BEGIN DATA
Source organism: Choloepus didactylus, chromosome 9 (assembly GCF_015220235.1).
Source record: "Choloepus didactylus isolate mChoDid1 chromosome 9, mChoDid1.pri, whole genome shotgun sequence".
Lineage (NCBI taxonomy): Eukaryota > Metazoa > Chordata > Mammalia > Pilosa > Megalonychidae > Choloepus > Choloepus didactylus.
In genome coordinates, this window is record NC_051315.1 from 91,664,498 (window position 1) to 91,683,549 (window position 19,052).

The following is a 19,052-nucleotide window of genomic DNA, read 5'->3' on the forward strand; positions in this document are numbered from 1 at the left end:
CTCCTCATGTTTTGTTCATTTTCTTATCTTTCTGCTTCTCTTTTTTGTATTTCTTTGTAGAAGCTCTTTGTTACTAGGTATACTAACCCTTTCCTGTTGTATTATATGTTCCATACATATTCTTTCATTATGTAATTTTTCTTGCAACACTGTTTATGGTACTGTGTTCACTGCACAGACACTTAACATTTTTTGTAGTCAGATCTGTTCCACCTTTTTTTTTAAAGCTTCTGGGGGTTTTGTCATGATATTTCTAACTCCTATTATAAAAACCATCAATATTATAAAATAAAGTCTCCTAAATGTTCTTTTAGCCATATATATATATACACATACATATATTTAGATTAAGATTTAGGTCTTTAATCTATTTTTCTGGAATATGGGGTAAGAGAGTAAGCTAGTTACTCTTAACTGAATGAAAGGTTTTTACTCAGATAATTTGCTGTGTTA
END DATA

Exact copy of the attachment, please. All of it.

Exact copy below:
Source organism: Choloepus didactylus, chromosome 9 (assembly GCF_015220235.1).
Source record: "Choloepus didactylus isolate mChoDid1 chromosome 9, mChoDid1.pri, whole genome shotgun sequence".
Lineage (NCBI taxonomy): Eukaryota > Metazoa > Chordata > Mammalia > Pilosa > Megalonychidae > Choloepus > Choloepus didactylus.
In genome coordinates, this window is record NC_051315.1 from 91,664,498 (window position 1) to 91,683,549 (window position 19,052).

The following is a 19,052-nucleotide window of genomic DNA, read 5'->3' on the forward strand; positions in this document are numbered from 1 at the left end:
CTCCTCATGTTTTGTTCATTTTCTTATCTTTCTGCTTCTCTTTTTTGTATTTCTTTGTAGAAGCTCTTTGTTACTAGGTATACTAACCCTTTCCTGTTGTATTATATGTTCCATACATATTCTTTCATTATGTAATTTTTCTTGCAACACTGTTTATGGTACTGTGTTCACTGCACAGACACTTAACATTTTTTGTAGTCAGATCTGTTCCACCTTTTTTTTTAAAGCTTCTGGGGGTTTTGTCATGATATTTCTAACTCCTATTATAAAAACCATCAATATTATAAAATAAAGTCTCCTAAATGTTCTTTTAGCCATATATATATATACACATACATATATTTAGATTAAGATTTAGGTCTTTAATCTATTTTTCTGGAATATGGGGTAAGAGAGTAAGCTAGTTACTCTTAACTGAATGAAAGGTTTTTACTCAGATAATTTGCTGTGTTA